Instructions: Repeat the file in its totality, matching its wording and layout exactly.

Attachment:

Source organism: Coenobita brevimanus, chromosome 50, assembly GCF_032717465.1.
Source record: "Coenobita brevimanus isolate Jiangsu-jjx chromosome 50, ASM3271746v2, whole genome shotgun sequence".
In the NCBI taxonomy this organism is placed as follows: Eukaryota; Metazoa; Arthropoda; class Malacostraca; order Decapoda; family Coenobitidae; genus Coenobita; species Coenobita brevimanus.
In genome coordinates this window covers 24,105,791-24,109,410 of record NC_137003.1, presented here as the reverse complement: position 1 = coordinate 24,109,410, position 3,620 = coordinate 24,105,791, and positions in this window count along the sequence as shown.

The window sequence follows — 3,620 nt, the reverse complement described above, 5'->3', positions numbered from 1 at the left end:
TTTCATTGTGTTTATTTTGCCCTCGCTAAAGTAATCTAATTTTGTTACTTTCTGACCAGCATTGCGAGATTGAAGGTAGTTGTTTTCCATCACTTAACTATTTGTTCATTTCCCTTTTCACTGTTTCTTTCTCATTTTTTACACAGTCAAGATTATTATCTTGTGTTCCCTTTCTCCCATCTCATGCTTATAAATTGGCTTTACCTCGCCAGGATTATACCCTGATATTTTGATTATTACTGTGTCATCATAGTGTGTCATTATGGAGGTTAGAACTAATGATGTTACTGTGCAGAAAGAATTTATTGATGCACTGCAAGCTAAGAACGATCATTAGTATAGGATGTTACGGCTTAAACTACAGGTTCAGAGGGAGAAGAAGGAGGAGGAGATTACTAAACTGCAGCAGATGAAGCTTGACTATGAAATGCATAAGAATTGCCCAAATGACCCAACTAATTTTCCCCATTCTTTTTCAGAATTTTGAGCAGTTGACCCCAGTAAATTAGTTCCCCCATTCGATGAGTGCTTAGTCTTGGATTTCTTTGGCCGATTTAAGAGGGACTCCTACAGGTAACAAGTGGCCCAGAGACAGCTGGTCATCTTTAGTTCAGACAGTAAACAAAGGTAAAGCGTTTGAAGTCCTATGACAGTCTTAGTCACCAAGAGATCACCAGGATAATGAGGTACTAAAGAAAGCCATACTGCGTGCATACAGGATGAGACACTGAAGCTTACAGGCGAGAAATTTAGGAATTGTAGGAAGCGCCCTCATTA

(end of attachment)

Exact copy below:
Source organism: Coenobita brevimanus, chromosome 50, assembly GCF_032717465.1.
Source record: "Coenobita brevimanus isolate Jiangsu-jjx chromosome 50, ASM3271746v2, whole genome shotgun sequence".
In the NCBI taxonomy this organism is placed as follows: Eukaryota; Metazoa; Arthropoda; class Malacostraca; order Decapoda; family Coenobitidae; genus Coenobita; species Coenobita brevimanus.
In genome coordinates this window covers 24,105,791-24,109,410 of record NC_137003.1, presented here as the reverse complement: position 1 = coordinate 24,109,410, position 3,620 = coordinate 24,105,791, and positions in this window count along the sequence as shown.

The window sequence follows — 3,620 nt, the reverse complement described above, 5'->3', positions numbered from 1 at the left end:
TTTCATTGTGTTTATTTTGCCCTCGCTAAAGTAATCTAATTTTGTTACTTTCTGACCAGCATTGCGAGATTGAAGGTAGTTGTTTTCCATCACTTAACTATTTGTTCATTTCCCTTTTCACTGTTTCTTTCTCATTTTTTACACAGTCAAGATTATTATCTTGTGTTCCCTTTCTCCCATCTCATGCTTATAAATTGGCTTTACCTCGCCAGGATTATACCCTGATATTTTGATTATTACTGTGTCATCATAGTGTGTCATTATGGAGGTTAGAACTAATGATGTTACTGTGCAGAAAGAATTTATTGATGCACTGCAAGCTAAGAACGATCATTAGTATAGGATGTTACGGCTTAAACTACAGGTTCAGAGGGAGAAGAAGGAGGAGGAGATTACTAAACTGCAGCAGATGAAGCTTGACTATGAAATGCATAAGAATTGCCCAAATGACCCAACTAATTTTCCCCATTCTTTTTCAGAATTTTGAGCAGTTGACCCCAGTAAATTAGTTCCCCCATTCGATGAGTGCTTAGTCTTGGATTTCTTTGGCCGATTTAAGAGGGACTCCTACAGGTAACAAGTGGCCCAGAGACAGCTGGTCATCTTTAGTTCAGACAGTAAACAAAGGTAAAGCGTTTGAAGTCCTATGACAGTCTTAGTCACCAAGAGATCACCAGGATAATGAGGTACTAAAGAAAGCCATACTGCGTGCATACAGGATGAGACACTGAAGCTTACAGGCGAGAAATTTAGGAATTGTAGGAAGCGCCCTCATTA